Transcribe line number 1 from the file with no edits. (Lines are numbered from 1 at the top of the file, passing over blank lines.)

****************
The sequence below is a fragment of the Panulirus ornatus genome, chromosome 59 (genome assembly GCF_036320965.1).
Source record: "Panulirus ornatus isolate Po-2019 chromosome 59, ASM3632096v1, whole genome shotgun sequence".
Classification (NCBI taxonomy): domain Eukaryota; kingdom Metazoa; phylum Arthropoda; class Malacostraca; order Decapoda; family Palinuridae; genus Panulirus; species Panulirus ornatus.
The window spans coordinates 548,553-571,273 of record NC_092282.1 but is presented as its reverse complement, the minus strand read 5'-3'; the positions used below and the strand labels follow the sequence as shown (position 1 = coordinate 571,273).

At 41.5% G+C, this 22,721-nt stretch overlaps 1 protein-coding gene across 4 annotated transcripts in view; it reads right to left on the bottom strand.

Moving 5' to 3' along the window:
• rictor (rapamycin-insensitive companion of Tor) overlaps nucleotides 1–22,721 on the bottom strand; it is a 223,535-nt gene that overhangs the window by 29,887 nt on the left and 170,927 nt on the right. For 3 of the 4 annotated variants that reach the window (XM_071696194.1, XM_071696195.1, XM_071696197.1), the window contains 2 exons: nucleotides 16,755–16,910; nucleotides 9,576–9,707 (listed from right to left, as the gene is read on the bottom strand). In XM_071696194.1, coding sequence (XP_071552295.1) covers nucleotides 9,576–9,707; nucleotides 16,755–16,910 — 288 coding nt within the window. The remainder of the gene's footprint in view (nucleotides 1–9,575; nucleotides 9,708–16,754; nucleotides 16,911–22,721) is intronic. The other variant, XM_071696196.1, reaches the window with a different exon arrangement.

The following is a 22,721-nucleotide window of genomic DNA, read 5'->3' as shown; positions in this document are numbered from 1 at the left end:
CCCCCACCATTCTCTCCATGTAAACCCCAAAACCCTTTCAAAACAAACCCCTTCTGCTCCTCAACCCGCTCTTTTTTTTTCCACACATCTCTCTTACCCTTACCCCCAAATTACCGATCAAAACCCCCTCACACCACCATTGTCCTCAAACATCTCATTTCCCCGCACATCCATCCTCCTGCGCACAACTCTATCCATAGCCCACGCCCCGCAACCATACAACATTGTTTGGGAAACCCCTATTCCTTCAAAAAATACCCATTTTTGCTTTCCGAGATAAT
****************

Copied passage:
The sequence below is a fragment of the Panulirus ornatus genome, chromosome 59 (genome assembly GCF_036320965.1).